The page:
3. Keep context front and center
Testing doesn’t drive action without context. While many synthetic tools provide data about what’s happening when users interact with applications, they don’t answer the question of why. Keeping context front and center with synthetic testing integrated into an end-to-end observability platform provides complete visibility without adding additional tools.
Synthetic testing as part of a unified observability strategy
To make synthetic testing easy to develop and maintain, it should be part of a wider observability strategy. By taking a unified platform approach to observability, organizations can integrate synthetic testing into their overall application performance efforts.
Dynatrace synthetic monitoring provides continuous and on-demand answers to questions about application performance, reliability, and the overall user experience. By combining this approach with Dynatrace RUM, it’s possible to capture the full range of customer behavior, from common clickstreams to unexpected actions that may suddenly tax resources or lead to strange application behavior.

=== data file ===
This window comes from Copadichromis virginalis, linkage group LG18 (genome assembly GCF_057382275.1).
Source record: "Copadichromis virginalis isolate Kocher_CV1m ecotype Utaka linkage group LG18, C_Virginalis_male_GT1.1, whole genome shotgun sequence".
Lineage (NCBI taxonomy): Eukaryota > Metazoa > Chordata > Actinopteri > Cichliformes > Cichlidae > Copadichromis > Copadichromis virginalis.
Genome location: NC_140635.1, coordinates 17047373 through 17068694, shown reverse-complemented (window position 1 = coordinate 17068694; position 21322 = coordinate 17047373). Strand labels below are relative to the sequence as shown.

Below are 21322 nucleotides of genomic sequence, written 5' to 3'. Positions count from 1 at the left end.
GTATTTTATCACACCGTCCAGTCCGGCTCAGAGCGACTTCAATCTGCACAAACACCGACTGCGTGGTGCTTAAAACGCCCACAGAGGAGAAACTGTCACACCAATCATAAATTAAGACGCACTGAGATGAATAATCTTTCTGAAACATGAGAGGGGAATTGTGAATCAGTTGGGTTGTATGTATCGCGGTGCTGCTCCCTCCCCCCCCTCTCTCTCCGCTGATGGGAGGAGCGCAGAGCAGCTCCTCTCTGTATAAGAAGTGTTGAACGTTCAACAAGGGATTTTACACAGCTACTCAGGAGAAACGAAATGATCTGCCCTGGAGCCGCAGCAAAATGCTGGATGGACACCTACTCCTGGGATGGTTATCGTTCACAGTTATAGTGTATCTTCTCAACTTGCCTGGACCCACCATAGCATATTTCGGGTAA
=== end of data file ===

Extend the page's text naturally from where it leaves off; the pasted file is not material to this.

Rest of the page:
Dynatrace helps organizations proactively evaluate the performance of applications no matter where they are in the development cycle. The result is enhanced application performance and improved user experience that keeps customers coming back.